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Images: New Zealand soldiers of Task Unit Crib work non-stop in Bamyan [Image 8 of 17]

Photo by Sgt. Ken ScarSmall RSS IconSubscriptions Icon

New Zealand soldiers of Task Unit Crib work non-stop in Bamyan

A school girl hands a pen to New Zealand Capt. James Molony, the Padre for the Bamyan Provincial Reconstruction Team, Task Unit Crib, after writing a correct answer on the dry erase board during his English literacy class on Forward Operating Base Bamyan, June 21, 2012. Soldiers from New Zealand have been stationed in Bamyan province since 2003.



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Public Domain Mark
This work, New Zealand soldiers of Task Unit Crib work non-stop in Bamyan [Image 8 of 17], by SGT Ken Scar, identified by DVIDS, is free of known copyright restrictions under U.S. copyright law.

Date Taken:06.21.2012

Date Posted:06.24.2012 06:34

Photo ID:610882

VIRIN:120621-A-ZU930-007

Resolution:2700x2280

Size:1.75 MB

Location:BAMYAN PROVINCE, AFGlobe

Gallery Images

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  • New Zealand Capt. James Molony, the Padre for the Bamyan Provincial Reconstruction Team, Task Unit Crib, plays "Simon Says" with boys from the Samar Orphanage in Bamyan, June 22, 2012. Soldiers from the New Zealand contingent in Bamyan have been visiting the orphanage once a week since 2003.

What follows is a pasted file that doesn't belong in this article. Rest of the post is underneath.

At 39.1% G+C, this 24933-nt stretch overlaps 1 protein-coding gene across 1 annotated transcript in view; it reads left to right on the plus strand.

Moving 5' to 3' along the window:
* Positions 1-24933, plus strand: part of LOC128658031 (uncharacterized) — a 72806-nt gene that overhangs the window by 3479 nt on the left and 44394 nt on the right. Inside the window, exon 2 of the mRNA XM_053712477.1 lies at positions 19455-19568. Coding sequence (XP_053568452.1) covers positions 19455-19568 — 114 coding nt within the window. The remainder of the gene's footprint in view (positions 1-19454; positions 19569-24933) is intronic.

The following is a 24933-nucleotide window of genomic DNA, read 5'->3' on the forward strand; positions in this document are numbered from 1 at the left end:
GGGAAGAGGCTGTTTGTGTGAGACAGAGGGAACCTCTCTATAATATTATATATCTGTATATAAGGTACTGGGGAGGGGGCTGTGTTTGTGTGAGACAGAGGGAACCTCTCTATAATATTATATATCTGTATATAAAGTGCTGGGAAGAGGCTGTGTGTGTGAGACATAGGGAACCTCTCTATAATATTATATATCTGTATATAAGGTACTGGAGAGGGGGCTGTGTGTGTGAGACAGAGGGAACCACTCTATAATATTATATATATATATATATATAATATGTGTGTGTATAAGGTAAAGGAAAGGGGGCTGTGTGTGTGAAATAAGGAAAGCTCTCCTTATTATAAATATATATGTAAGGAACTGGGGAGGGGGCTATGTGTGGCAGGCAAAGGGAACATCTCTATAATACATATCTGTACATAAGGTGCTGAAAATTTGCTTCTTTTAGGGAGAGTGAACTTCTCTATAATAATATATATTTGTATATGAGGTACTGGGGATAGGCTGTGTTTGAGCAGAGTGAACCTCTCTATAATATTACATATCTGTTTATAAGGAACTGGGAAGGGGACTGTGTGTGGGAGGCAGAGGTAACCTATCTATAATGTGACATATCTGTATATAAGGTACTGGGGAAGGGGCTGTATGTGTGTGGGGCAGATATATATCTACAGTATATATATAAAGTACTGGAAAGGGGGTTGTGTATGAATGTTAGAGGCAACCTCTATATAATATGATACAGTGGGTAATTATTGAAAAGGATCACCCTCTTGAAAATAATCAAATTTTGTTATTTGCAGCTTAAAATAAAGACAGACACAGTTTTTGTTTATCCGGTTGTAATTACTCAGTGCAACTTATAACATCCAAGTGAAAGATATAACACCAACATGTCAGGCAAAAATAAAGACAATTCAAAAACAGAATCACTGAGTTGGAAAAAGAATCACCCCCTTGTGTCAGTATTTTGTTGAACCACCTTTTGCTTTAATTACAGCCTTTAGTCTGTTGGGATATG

• Old and new collide as an old Russian tank provides the background for two local farmers as they tend to their potato field June 17, 2012. Potato farming has become very important for the economy of Bamyan, as potatoes are the biggest cash crop for the large farming community - thanks in large part to the efforts of the Bamyan Provinical Reconstruction Team.
  • New Zealand Defense Force Cpl. Johnny Bartlett (front left) and some of his New Zealand Provincial Reconstruction Team comrades perform a haka during a ceremony officially transferring responsibility for security, governance and development to Afghan control at Afghan National Police headquarters in Bamyan, July 17. A haka is a traditional Maori posture war dance including vigorous moving, foot stomping and chanting that issues a challenge – in this case, a challenge of transition that Afghans in Bamyan accepted. (Photo by U.S. Army Sgt. 1st Class Matt Meadows, Task Force Patriot Public Affairs)
  • Saywed Khadin, a potato farmer, has a laugh with members of the Bamyan Provinical Reconstruction Team in one of his potato fields, June 16, 2012. Potatoes have become the main cash crop for farmers in Bamyan province - thanks in large part to efforts by the Bamyan PRT. Afghan potatoes are considered superior throughout the Middle East and can fetch a premium price per pound.

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